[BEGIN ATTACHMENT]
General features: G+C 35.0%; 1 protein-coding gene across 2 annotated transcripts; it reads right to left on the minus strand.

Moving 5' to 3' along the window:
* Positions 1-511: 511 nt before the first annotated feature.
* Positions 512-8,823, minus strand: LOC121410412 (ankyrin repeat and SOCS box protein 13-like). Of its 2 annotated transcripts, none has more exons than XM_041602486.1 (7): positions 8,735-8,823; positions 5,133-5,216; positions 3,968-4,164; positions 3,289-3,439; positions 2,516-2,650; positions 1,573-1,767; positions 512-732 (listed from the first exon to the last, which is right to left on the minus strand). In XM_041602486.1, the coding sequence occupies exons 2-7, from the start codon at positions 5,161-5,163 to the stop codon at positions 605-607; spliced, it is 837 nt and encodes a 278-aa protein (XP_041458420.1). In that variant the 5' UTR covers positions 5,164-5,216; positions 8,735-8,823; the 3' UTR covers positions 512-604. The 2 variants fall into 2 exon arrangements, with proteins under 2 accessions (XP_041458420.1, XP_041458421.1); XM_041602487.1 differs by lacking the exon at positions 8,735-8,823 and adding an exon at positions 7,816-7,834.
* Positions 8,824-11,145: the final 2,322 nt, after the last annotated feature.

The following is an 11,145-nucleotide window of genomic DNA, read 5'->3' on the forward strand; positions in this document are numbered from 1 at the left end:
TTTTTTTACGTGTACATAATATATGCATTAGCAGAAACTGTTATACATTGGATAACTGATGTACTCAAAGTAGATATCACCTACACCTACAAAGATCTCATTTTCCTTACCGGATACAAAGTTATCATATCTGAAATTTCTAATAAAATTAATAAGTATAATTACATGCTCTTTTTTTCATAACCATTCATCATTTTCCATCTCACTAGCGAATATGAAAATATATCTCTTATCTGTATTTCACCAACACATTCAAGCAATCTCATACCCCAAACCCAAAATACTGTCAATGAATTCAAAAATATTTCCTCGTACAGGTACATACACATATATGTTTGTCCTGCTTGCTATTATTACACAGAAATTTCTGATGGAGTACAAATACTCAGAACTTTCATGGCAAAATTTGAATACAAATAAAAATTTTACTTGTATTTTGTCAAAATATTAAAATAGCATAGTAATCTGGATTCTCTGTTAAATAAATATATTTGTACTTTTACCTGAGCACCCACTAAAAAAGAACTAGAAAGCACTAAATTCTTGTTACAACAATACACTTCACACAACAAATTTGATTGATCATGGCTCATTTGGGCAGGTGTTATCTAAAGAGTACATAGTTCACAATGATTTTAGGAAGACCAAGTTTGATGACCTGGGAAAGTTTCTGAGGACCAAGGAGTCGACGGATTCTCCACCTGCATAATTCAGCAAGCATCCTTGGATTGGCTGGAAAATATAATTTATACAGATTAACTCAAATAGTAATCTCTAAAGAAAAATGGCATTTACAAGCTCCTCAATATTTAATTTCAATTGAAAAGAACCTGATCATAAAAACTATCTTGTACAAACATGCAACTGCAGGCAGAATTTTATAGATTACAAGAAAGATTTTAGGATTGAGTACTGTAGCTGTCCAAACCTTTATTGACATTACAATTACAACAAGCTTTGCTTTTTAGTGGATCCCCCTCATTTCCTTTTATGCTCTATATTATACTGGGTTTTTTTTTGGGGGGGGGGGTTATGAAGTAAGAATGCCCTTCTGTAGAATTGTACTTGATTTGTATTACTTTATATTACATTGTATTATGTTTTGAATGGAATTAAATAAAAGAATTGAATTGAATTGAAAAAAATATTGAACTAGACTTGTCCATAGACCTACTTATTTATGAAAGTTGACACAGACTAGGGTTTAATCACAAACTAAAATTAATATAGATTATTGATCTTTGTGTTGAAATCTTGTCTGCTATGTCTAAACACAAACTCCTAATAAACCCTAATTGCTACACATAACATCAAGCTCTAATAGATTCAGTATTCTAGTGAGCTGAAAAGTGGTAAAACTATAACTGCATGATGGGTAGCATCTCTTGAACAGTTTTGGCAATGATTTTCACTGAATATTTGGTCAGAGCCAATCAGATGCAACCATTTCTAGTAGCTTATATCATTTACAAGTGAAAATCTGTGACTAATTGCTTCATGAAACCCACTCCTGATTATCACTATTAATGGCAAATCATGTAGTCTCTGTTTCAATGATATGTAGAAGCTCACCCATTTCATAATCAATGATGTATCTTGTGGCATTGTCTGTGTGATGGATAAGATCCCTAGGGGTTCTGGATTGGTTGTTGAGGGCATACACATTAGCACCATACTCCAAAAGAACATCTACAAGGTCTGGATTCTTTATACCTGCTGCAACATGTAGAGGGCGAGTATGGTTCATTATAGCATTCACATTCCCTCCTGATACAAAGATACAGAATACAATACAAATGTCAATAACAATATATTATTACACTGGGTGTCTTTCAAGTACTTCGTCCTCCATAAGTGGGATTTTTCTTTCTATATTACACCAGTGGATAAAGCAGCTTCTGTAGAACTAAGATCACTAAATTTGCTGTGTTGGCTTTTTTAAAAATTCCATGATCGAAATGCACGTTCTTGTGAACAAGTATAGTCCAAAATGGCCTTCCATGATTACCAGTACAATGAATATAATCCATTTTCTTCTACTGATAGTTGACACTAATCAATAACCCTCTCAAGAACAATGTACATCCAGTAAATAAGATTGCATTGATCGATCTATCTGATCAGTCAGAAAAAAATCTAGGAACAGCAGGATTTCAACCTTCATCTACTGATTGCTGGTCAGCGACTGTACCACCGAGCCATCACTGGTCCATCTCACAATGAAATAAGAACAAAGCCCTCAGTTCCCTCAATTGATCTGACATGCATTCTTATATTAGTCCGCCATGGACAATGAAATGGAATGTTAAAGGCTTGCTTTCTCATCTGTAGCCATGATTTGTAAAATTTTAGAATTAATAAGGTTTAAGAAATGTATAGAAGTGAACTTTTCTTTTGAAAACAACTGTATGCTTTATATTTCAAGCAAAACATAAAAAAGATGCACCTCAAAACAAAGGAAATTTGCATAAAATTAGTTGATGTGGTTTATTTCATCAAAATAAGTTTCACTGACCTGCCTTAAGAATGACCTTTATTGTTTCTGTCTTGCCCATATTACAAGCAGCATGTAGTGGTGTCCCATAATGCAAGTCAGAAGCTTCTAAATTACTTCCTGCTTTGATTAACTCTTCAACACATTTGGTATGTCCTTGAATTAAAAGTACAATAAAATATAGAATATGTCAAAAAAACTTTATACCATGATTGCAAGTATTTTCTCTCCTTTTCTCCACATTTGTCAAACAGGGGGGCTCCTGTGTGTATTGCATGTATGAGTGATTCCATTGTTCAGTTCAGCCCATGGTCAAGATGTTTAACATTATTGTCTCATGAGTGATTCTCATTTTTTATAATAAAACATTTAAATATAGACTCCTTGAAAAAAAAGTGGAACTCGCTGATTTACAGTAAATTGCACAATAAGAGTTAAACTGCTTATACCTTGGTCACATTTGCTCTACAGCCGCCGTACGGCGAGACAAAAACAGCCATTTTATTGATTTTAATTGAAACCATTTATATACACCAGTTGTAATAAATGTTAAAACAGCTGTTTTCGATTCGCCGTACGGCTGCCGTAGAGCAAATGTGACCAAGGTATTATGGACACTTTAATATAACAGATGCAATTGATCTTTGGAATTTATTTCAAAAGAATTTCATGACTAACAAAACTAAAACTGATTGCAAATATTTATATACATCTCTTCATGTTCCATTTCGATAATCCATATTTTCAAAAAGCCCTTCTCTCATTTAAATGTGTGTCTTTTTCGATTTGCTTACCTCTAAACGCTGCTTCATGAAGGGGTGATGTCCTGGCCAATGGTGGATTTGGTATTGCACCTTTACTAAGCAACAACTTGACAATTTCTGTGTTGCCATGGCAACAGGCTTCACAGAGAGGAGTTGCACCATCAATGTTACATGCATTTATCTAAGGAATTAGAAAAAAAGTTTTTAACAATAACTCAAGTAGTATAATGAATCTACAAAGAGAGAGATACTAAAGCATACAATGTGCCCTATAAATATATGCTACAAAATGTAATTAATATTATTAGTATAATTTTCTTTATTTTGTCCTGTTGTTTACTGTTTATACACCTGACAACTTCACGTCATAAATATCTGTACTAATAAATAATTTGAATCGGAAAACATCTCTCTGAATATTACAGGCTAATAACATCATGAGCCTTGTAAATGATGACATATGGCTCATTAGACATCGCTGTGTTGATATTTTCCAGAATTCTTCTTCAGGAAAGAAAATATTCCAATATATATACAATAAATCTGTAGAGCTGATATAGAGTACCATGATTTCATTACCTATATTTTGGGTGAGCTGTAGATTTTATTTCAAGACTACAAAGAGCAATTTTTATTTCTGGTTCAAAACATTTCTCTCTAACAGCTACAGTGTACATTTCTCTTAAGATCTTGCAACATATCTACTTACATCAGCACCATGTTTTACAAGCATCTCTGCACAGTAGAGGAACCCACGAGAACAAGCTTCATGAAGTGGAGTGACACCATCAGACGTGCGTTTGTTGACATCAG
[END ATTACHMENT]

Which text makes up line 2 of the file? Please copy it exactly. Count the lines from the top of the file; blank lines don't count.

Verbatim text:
Moving 5' to 3' along the window: